Published July 24, 2012
CARSON, Calif. (AP) – The US Women's Olympic soccer team has it all; dangerous forwards, a skillful midfield, sturdy defense and a dynamic goalkeeper. Plus, they even have a chip on their shoulders from having tasted defeat in last year's FIFA World Cup Final.
The US team have all the ingredients to win a third straight Olympic gold medal. Yet, this could wind up being pretty meaningless if the team opens the Olympic tournament with a loss on Wednesday against France. The Americans potentially face their toughest test in the group stage, as the French hope to put a serious dent in America's plans in London.
The teams met just a year ago in the World Cup semifinals in a match the French looked capable of winning before a strong second half propelled the US to a 3-1 victory . The foes meet again in Glasgow in an Olympic opener that is sure to be dramatic and nerve-wracking for both teams.
"The first thing is weathering the nerves and emotion that you have within yourself because it's the first game in the Olympics," said US captain Christie Rampone. "The quicker we can come together as a team and work off each other and work through those emotions and put France on their heels, the quicker we'll get into this tournament and into these games."
The French team's combination of speed and technical quality makes them one of the most attractive teams to watch. Unfortunately for the Americans, France is also one of the toughest attacks to stop. US head coach Pia Sundhage appears ready to try and beat the French at their own game, as shown by a shift to a starting lineup with more technical prowess.
"Their strength is the attack and when they get comfortable with the ball in the attacking third they are unpredictable," Sundhage said. "We need to stay tight, and our back four, with the midfielders, need to be compact and control the game by doing some good defending."
Sundhage added: "It's a little bit about our defending style, to be able to be physical and compact and not give a technical team space and time. More so, the best defending is to keep the ball and we will keep the ball in different ways."
One of the ways Sundhage will be hoping her team can keep the ball is with the introduction of Megan Rapinoe and Lauren Cheney as starters.
"We have different personalities and players like Cheney, she reads the game well and can play in different positions," Sundhage said. "What I am really happy about is if you look at the flanks, we do have different options and that makes coaching fun.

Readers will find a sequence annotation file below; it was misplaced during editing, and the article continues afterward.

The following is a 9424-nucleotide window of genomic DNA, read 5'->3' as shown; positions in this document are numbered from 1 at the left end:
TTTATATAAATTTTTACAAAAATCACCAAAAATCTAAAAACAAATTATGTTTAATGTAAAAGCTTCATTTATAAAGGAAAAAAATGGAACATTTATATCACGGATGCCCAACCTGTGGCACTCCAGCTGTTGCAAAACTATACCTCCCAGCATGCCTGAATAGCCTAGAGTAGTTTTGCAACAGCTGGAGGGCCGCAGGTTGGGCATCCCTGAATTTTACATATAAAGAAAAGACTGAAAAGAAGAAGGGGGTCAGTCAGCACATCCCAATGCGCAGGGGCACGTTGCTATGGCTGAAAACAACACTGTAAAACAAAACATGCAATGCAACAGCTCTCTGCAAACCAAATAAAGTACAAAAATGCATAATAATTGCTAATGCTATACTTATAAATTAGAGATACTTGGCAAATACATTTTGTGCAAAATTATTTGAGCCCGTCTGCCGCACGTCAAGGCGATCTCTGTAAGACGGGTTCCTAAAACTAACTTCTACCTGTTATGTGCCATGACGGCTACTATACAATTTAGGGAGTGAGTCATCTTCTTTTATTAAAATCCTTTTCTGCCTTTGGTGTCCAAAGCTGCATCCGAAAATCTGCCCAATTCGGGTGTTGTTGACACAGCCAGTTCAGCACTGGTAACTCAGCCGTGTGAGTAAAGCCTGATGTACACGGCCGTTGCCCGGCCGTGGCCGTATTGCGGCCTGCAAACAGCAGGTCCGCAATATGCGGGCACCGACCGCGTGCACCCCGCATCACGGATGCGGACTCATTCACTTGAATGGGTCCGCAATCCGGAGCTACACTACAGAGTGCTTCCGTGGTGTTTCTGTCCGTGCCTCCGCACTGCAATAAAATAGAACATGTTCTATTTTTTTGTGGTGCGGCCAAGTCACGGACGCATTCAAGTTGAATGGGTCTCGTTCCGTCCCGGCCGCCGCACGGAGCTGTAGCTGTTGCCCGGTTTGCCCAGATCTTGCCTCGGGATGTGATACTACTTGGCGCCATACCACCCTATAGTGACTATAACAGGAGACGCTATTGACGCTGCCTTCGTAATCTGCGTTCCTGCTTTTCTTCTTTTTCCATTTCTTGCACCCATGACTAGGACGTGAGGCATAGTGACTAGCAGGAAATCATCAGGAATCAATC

"We have a starting lineup, but those on the bench will be game-winners," Sundhage said. "They will come off the bench and they will end the game and be winners."
Rapinoe was a key catalyst in the United States' turnaround against France last summer and has played her way into a starting role. As her recent form suggests, Rapinoe's energy and attacking qualities make her vital to winning the battle in midfield.
"Megan is one of those players on our team who has the ability to change the game," said US forward Abby Wambach. "She can come on and be the best player on the field. Her biggest challenge is probably herself, and I think she has done such a great job this last year since the World Cup, working hard and getting back into the starting lineup."
The key to beating France will be containing the French midfield and forwards, which caused many problems last year. Led by dynamic forward Gaetane Thiney and midfield aces Eugenie Le Sommer and Camille Abily, the French offense works off movement and intricate passing that can break down any defense, which will put the onus on the American midfield to win the possession battle.
If the US team's final warm-up match against Canada was any indication, Sundhage will be looking to match France's speed by starting a midfield of Rapinoe, Cheney, Tobin Heath and Shannon Boxx. The speed of Heath and Rapinoe on the flanks can certainly cause problems for a French team that likes to throw numbers forward, while veterans like Heather O'Reilly and Carli Lloyd can provide impacts off the bench.
The French attack won't be the only dangerous one on the field. Alex Morgan has been playing some of the best soccer in the world, and Abby Wambach enters this Olympic tournament healthy and capable of being a terror in the penalty area. If the US midfield can provide some service, Morgan and Wambach are capable of finishing chances. This is something France knows all too well after watching both forwards score goals in last year's World Cup semifinal.
A victory on Wednesday will allow the US to start on the right foot and avoid a potential quarterfinal showdown against defending World Cup champion Japan should the Americans finish second in their group.
Before the United States can think about the final, they must contend with a dangerous French team that will let us know if this American team can capture a third straight Olympic gold medal.